Research confirms that job applicants who take the time to find out something about theemployer are more likely to get the job. It's very impressive to an employer that you'reinterested in their business and have thought about how you can contribute to its success.
Here are some questions to try and have answers to before sitting down with the interviewer.
- What products/services do they make/offer?
- How big are they?
- What is the history of the company?
- How is the organization structured?
- What kinds of jobs are available there?
- What is the normal salary range for this position?
- Who are their major competitors?
- Have there been any big changes in their industry recently?
- What kind of long-term career options are available?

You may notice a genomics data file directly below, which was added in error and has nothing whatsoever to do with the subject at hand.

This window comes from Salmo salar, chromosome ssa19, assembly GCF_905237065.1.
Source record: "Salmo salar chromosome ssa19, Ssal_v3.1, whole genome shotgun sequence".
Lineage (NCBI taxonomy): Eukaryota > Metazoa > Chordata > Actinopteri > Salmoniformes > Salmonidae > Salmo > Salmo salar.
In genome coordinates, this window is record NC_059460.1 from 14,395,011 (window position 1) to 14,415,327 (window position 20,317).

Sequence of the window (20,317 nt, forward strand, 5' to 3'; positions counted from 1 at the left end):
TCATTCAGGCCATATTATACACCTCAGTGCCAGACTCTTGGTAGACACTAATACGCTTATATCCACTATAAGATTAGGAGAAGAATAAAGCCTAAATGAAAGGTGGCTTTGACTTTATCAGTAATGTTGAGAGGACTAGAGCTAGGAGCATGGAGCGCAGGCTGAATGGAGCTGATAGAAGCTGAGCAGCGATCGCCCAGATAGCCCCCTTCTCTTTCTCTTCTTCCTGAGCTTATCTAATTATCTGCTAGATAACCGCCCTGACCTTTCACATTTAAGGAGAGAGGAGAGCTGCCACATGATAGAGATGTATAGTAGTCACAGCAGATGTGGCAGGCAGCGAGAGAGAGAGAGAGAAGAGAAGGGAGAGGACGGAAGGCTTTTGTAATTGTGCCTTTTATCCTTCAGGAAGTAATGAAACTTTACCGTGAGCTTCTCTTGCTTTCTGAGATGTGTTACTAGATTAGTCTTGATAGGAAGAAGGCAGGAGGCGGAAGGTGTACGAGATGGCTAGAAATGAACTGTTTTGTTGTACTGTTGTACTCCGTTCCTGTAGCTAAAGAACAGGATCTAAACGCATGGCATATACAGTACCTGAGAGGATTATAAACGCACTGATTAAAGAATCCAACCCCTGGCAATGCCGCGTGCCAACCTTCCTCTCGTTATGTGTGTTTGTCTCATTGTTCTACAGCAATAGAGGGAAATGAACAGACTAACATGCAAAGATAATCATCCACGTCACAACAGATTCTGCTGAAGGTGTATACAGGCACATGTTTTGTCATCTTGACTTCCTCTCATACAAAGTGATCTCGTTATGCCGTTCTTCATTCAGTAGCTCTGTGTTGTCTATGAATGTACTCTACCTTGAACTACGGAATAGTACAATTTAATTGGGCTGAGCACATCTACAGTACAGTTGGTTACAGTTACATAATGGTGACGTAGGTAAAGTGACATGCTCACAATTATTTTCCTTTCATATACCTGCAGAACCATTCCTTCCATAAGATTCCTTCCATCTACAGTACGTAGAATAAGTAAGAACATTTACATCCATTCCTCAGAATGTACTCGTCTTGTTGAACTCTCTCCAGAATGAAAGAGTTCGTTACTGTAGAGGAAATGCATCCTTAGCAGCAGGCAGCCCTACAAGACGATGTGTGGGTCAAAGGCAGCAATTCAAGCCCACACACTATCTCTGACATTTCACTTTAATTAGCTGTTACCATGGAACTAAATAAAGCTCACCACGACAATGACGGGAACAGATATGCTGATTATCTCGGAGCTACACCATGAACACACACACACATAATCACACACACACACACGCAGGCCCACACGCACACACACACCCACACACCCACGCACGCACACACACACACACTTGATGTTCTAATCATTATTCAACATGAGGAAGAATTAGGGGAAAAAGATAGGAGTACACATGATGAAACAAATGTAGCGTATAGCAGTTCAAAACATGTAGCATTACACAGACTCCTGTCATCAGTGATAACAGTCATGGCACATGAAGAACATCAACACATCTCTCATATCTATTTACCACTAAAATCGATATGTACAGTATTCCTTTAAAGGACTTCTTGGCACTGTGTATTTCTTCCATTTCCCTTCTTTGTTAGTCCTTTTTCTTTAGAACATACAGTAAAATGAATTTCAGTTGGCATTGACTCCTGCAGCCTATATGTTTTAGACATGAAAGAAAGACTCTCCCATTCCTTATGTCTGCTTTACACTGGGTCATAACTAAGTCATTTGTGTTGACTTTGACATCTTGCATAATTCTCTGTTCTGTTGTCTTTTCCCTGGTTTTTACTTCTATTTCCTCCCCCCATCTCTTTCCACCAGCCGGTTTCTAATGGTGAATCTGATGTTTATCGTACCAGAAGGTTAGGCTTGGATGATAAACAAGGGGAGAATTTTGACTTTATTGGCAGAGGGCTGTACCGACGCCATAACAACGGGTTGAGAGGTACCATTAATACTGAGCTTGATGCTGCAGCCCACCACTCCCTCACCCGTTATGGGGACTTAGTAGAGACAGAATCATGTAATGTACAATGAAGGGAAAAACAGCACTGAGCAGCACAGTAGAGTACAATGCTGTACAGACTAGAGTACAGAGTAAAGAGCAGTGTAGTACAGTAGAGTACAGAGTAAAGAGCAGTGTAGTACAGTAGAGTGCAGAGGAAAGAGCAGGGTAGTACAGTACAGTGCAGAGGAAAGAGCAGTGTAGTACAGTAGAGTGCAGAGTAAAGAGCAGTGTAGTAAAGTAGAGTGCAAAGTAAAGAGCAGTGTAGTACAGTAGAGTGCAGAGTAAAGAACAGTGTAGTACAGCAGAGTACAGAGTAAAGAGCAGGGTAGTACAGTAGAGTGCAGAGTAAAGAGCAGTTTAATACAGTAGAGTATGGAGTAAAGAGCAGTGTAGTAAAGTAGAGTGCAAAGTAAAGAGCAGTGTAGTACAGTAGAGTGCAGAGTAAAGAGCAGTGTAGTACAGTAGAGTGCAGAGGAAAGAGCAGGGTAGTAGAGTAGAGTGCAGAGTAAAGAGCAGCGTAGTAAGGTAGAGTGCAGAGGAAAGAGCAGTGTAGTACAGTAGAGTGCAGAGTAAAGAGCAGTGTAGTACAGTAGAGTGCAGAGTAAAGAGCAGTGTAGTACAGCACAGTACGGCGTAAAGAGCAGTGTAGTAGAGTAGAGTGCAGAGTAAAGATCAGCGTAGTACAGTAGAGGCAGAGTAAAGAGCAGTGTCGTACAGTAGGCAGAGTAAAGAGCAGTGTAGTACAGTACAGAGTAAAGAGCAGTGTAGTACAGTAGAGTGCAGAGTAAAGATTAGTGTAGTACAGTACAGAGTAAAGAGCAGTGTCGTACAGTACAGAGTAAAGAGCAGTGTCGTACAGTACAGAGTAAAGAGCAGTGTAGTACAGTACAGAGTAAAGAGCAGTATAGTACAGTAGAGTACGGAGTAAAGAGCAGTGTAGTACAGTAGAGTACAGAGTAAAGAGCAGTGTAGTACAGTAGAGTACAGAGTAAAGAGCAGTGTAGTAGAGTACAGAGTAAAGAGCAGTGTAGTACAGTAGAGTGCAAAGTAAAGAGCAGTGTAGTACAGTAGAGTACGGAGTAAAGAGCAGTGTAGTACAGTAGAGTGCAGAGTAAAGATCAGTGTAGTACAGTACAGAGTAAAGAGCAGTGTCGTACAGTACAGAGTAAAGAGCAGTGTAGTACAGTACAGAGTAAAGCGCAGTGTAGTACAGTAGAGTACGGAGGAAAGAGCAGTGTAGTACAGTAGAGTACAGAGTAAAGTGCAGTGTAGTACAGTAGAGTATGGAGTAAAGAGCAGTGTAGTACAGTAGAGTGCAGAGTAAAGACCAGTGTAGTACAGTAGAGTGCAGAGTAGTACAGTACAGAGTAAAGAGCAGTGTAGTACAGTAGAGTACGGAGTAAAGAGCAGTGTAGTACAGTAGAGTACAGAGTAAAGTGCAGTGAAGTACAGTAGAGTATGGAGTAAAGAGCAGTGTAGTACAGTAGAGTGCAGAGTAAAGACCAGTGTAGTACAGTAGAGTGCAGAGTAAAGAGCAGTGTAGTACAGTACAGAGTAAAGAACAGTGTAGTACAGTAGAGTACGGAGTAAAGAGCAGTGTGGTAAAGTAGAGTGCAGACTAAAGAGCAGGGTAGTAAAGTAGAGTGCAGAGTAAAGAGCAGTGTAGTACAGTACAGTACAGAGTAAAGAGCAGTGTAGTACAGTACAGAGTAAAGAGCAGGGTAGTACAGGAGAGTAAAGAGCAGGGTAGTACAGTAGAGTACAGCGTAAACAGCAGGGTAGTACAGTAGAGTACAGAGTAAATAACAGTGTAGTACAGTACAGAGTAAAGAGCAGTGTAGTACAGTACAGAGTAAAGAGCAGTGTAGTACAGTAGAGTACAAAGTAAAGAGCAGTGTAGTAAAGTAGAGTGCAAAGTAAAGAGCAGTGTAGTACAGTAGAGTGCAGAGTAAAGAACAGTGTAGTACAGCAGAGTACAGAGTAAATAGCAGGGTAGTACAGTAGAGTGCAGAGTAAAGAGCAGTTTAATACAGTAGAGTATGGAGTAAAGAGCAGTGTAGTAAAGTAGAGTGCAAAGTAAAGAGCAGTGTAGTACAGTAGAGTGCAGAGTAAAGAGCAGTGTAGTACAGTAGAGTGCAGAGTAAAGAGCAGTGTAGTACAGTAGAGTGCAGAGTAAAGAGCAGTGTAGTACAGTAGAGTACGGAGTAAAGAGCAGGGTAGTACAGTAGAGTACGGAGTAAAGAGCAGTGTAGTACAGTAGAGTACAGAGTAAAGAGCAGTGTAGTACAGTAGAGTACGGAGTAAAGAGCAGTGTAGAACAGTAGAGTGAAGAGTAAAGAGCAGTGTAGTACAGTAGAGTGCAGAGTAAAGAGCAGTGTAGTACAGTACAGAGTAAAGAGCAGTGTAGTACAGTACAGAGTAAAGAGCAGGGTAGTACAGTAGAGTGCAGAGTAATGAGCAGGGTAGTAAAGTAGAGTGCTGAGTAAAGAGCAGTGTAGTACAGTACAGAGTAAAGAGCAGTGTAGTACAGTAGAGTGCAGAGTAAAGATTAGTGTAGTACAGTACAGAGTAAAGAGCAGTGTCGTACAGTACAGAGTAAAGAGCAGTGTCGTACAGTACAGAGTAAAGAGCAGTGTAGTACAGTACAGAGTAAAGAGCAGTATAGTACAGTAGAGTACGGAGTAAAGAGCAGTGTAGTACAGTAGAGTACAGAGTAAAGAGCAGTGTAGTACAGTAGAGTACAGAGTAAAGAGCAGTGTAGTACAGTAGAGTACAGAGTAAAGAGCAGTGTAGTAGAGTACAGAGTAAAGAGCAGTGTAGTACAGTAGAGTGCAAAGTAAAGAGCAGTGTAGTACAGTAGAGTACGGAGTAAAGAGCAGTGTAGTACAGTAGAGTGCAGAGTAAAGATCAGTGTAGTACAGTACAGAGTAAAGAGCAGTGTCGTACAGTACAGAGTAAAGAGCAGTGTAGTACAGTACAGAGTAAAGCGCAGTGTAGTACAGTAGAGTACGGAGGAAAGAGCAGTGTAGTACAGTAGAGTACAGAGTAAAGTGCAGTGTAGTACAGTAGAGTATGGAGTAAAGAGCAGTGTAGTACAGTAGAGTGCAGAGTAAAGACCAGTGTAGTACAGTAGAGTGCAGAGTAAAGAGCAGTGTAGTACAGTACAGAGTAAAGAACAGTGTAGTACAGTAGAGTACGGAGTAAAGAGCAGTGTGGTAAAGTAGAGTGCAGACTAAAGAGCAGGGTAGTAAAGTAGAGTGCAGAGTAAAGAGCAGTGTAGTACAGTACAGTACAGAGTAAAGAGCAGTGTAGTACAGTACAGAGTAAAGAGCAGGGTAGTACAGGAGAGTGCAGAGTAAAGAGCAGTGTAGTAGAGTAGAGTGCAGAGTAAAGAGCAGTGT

- What are some of the issues/problems currently faced by this particular company or industry?
- Yellow pages
- Professional journals
- Company newsletters
- Industrial directories
- Trade magazines
- Internet sites
- Annual reports/product information literature
- Chamber of Commerce
- The reference department of your public library will be a good resource
Do you know someone who works at the company? They can be a very valuable source of information. Receptionist and secretaries also can be very helpful in giving information and names of people who could tell you more about the company and its needs.
If the company is new or very small it may be hard to find information. In that case try to do an information interview.
Myth: Employers always know what they're looking for.
Reality: Most often they don't. What an opportunity to convince them you're what they need!